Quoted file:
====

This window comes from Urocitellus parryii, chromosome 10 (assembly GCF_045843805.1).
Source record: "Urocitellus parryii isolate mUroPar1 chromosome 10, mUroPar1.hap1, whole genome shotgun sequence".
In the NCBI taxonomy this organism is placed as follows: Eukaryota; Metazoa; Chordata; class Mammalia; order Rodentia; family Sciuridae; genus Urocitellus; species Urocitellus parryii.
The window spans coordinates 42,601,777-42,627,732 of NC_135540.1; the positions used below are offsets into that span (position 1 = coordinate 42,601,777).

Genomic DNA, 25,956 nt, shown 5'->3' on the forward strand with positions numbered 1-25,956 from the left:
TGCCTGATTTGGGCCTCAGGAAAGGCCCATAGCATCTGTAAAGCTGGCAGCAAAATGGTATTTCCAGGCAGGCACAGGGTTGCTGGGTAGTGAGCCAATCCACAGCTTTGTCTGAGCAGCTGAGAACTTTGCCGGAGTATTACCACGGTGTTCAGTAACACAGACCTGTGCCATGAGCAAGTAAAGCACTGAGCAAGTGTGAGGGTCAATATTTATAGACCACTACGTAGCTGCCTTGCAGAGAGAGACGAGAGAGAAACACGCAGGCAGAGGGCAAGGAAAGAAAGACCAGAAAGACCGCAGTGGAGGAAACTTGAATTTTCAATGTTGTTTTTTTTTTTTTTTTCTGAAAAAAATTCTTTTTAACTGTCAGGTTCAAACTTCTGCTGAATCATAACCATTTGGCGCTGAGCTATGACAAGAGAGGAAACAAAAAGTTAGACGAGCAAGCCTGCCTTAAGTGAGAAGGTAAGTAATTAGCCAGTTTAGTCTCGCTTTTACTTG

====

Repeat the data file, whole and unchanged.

This window comes from Urocitellus parryii, chromosome 10 (assembly GCF_045843805.1).
Source record: "Urocitellus parryii isolate mUroPar1 chromosome 10, mUroPar1.hap1, whole genome shotgun sequence".
In the NCBI taxonomy this organism is placed as follows: Eukaryota; Metazoa; Chordata; class Mammalia; order Rodentia; family Sciuridae; genus Urocitellus; species Urocitellus parryii.
The window spans coordinates 42,601,777-42,627,732 of NC_135540.1; the positions used below are offsets into that span (position 1 = coordinate 42,601,777).

Genomic DNA, 25,956 nt, shown 5'->3' on the forward strand with positions numbered 1-25,956 from the left:
TGCCTGATTTGGGCCTCAGGAAAGGCCCATAGCATCTGTAAAGCTGGCAGCAAAATGGTATTTCCAGGCAGGCACAGGGTTGCTGGGTAGTGAGCCAATCCACAGCTTTGTCTGAGCAGCTGAGAACTTTGCCGGAGTATTACCACGGTGTTCAGTAACACAGACCTGTGCCATGAGCAAGTAAAGCACTGAGCAAGTGTGAGGGTCAATATTTATAGACCACTACGTAGCTGCCTTGCAGAGAGAGACGAGAGAGAAACACGCAGGCAGAGGGCAAGGAAAGAAAGACCAGAAAGACCGCAGTGGAGGAAACTTGAATTTTCAATGTTGTTTTTTTTTTTTTTTTCTGAAAAAAATTCTTTTTAACTGTCAGGTTCAAACTTCTGCTGAATCATAACCATTTGGCGCTGAGCTATGACAAGAGAGGAAACAAAAAGTTAGACGAGCAAGCCTGCCTTAAGTGAGAAGGTAAGTAATTAGCCAGTTTAGTCTCGCTTTTACTTG